For this installment of our expert interviews series, we sat down with Lance Shoemaker, business and real estate instructor at West Valley College, in Saratoga. Mr. Shoemaker joined WVC in 2004. His current courses cover socio-economic and legal aspects of real estate and business. His education includes the attainment of several degrees — political science at UCLA, and city planning and law at UC Berkeley — and he is a member of the Phi Beta Kappa honour society.
His professional experience is extensive, including city planning and real estate law. As an attorney, he has represented both private and public clients, with cases ranging from general transactional work to outdoor advertising, to lease negotiations, environmental contamination, and land use. Mr. Shoemaker’s real estate experience includes negotiations, documentation and due diligence, redevelopment and property management, code enforcement and much more.
Our interview below includes Mr. Shoemaker’s insights on commercial real estate in California, the short- and possible long-term impact of the COVID-19 epidemic on the industry at large, as well as the timeless importance of networking in real estate.
Q: Tell us a little bit about your background and what led you to this career
I am a real estate attorney and a faculty member at West Valley College. I am the Chair of the College’s Real Estate Program. My mother was a real estate broker while I was growing up and my brother-in-law is a commercial real estate broker in Southern California. I’ve long had an interest in real estate-related matters and, while getting my law degree, I also obtained a Master’s degree in City and Regional Planning from UC Berkeley. I graduated from both law school and planning school in 1999. I worked full-time in San Francisco for a major law firm, handling matters involving real estate and public agency law. I’ve been teaching since 2004 and have been Of Counsel with the law firm of Colantuono, Highsmith, and Whatley since 2005.
Q: Considering the COVID-19 outbreak, what are your thoughts on the CRE market in the US today in terms of trends and challenges?
It’s going to be very interesting to see how much demand there is for commercial real estate after the pandemic is over. So many companies and workers have adapted to working from home. I think there will be less demand for commercial real estate space, but it’s not clear yet how much less demand there will be. Additionally, I think the era of the open workplace will be greatly reduced due to the need for social distancing and increased hygiene practices.
Q: What do you think differentiates the commercial real estate market in California from other major markets in the United States?
The price of land in California. In the major urban centers of California — the Bay Area, Los Angeles, and San Diego — there is very little available land to develop within reasonable commute times of existing employment centres. We are seeing increasing interest in multi-story commercial developments in places that had originally been primarily suburban. For example, downtown San Jose has seen more commercial development activity in the past 5 to 10 years than it had seen since the 1960s.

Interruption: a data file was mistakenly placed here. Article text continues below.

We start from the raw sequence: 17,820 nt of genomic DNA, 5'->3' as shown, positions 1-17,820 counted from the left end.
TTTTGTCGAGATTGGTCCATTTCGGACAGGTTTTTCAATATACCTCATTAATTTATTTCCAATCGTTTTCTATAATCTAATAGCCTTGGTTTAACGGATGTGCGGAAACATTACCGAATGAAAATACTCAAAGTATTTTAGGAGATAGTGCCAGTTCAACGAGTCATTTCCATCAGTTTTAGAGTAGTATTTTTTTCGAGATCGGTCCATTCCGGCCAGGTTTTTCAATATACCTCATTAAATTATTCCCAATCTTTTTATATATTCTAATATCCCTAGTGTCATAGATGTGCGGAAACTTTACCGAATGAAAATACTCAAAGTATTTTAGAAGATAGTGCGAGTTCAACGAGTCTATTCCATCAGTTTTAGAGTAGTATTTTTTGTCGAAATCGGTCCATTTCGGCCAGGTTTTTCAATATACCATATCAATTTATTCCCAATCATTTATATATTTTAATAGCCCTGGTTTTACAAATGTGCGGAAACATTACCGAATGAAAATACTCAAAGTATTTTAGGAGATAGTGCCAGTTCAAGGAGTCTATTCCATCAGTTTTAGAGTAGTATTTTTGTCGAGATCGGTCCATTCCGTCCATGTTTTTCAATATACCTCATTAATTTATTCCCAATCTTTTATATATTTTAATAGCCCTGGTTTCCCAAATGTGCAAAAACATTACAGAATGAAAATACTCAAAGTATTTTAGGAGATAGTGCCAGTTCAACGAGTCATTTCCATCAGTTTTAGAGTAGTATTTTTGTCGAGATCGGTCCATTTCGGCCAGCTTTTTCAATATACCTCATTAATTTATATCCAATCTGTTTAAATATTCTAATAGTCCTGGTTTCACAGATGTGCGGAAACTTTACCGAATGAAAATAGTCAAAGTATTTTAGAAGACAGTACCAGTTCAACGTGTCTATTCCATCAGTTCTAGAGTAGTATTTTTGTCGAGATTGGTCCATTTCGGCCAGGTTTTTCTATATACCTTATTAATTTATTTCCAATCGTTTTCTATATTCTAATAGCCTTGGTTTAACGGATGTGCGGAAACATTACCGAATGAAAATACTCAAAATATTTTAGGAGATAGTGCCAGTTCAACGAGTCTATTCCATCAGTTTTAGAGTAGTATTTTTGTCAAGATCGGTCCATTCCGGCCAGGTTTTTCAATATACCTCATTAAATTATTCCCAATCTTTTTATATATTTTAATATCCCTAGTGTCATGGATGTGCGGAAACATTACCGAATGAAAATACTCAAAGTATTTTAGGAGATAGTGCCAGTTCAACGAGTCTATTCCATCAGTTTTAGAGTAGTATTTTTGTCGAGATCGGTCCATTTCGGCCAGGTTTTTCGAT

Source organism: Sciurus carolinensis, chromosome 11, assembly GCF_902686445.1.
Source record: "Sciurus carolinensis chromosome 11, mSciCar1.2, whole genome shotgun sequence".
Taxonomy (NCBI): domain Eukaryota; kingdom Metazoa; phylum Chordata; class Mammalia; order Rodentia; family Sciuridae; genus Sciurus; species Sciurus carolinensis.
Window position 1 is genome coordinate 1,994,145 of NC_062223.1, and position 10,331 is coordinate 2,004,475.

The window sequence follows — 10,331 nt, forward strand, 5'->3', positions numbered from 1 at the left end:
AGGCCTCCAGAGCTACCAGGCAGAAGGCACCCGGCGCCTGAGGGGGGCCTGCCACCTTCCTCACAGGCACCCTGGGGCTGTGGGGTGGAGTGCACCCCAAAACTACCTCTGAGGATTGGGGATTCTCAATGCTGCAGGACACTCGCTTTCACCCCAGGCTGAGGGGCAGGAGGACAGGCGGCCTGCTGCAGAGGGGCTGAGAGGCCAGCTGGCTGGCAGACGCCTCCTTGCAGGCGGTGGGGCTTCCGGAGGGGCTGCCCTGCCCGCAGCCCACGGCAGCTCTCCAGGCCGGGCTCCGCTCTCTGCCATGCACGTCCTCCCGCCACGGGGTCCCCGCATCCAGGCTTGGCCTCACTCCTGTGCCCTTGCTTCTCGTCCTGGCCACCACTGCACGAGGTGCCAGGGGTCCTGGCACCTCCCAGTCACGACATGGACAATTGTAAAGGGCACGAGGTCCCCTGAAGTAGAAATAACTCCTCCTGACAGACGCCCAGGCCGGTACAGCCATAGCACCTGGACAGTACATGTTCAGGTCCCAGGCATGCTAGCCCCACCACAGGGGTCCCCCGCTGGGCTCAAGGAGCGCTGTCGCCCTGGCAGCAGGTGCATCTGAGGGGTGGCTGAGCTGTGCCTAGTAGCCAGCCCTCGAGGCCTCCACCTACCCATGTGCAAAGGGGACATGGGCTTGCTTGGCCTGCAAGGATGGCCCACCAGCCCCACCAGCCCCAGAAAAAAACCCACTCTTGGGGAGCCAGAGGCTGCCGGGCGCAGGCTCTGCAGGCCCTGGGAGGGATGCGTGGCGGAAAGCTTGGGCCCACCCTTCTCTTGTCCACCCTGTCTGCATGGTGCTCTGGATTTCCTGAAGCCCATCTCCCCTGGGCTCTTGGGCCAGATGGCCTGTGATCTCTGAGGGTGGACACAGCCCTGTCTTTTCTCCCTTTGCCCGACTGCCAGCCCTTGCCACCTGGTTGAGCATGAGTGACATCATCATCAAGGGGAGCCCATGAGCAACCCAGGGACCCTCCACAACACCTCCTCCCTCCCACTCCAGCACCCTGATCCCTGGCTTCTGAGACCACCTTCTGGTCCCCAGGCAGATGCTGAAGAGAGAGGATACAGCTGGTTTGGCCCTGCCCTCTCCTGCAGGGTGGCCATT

Q: How have you seen the industry evolve in the past years?
Until “shelter-in-place,” the commercial real estate industry has been quite healthy, with a lot of development activity throughout the major urban centres. In terms of the profession, we have seen the CRE industry become a little bit less of an old boys’ network, with more women going into the field. Commercial real estate, however, still has a diversity problem.
Q: Where do you see it going in the future?
Given there is so much we don’t know about COVID-19, it’s hard to say what will happen with CRE. There is still quite a bit of commercial real estate being built, but I wonder about projects that have yet to be funded. I would expect developers will be a bit more hesitant to seek funding for future projects. It probably makes sense to wait and see how much demand there will be and how the pandemic will affect how future office space is set up.
Q: Are there any lessons from the past few years that you would impart as an absolute must for those looking to get into the CRE industry?
It takes a while to develop business in commercial real estate. Anyone who is contemplating entering the field should have some money set aside to live on while they pursue establishing themselves. Additionally, networking is extremely important in developing a book of business.
Q: What is your general assessment for the CRE market in 2020? Have you spotted some interesting market trends, especially considering the current pandemic?
I think the market is and will be extremely stagnant. I don’t see the commercial market getting back to normal until there is a vaccine.
Q: How do you think the evolution of online marketing has impacted the CRE industry?
Like in residential real estate, I think most people in commercial real estate get their business through personal connections and not through online advertising. In general, when people are looking for real estate professionals, they ask their own networks for referrals. Additionally, it’s important for people to feel like they have a personal connection to a real estate professional, and you can’t really gather that from looking at an ad. On the other hand, it is crucial for any real estate professional to have a strong online presence and familiarity with the latest in web-based technologies because your customers will expect that.
Q: Any other insights that you’d like to share?
I think the CRE market will be changed more by COVID-19 than any other phenomenon in my lifetime. The problem is, we don’t know exactly how it will be changed.